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On Exactitude in Financial Regulation: Value-at-Risk, Expected Shortfall, and Expectiles

James Ming Chen ()
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James Ming Chen: College of Law, Michigan State University, 648 North Shaw Lane, East Lansing, MI 48824-1300, USA

Risks, 2018, vol. 6, issue 2, 1-28

Abstract: This article reviews two leading measures of financial risk and an emerging alternative. Embraced by the Basel accords, value-at-risk and expected shortfall are the leading measures of financial risk. Expectiles offset the weaknesses of value-at-risk (VaR) and expected shortfall. Indeed, expectiles are the only elicitable law-invariant coherent risk measures. After reviewing practical concerns involving backtesting and robustness, this article more closely examines regulatory applications of expectiles. Expectiles are most readily evaluated as a special class of quantiles. For ease of regulatory implementation, expectiles can be defined exclusively in terms of VaR, expected shortfall, and the thresholds at which those competing risk measures are enforced. Moreover, expectiles are in harmony with gain/loss ratios in financial risk management. Expectiles may address some of the flaws in VaR and expected shortfall—subject to the reservation that no risk measure can achieve exactitude in regulation.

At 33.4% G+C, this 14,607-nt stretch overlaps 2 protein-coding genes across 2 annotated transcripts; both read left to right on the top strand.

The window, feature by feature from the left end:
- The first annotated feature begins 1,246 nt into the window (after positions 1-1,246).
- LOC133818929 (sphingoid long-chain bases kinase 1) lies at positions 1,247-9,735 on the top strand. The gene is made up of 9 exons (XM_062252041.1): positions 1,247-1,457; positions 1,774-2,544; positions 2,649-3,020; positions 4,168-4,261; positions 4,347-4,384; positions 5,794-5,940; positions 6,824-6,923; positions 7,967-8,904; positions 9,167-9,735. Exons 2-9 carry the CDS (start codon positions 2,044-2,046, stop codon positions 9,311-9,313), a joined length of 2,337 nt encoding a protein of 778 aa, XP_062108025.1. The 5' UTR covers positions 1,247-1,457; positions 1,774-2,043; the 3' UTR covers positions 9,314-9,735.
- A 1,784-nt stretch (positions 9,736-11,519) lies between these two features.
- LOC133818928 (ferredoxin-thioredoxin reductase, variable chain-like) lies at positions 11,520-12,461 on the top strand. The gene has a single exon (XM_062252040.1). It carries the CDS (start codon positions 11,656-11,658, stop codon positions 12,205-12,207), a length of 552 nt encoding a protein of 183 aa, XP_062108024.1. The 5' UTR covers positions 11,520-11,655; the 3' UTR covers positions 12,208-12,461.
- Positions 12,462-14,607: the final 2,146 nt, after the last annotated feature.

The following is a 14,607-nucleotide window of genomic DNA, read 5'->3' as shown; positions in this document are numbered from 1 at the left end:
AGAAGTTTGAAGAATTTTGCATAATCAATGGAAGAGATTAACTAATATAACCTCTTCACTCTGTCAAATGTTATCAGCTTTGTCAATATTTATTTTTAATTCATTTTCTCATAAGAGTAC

Keywords: expectiles; risk measures; expected shortfall; value-at-risk; VaR; Basel accords; elicitability; coherence; backtesting; robustness; gain/loss ratios (search for similar items in EconPapers)
JEL-codes: C G0 G1 G2 G3 M2 M4 K2 (search for similar items in EconPapers)
Date: 2018
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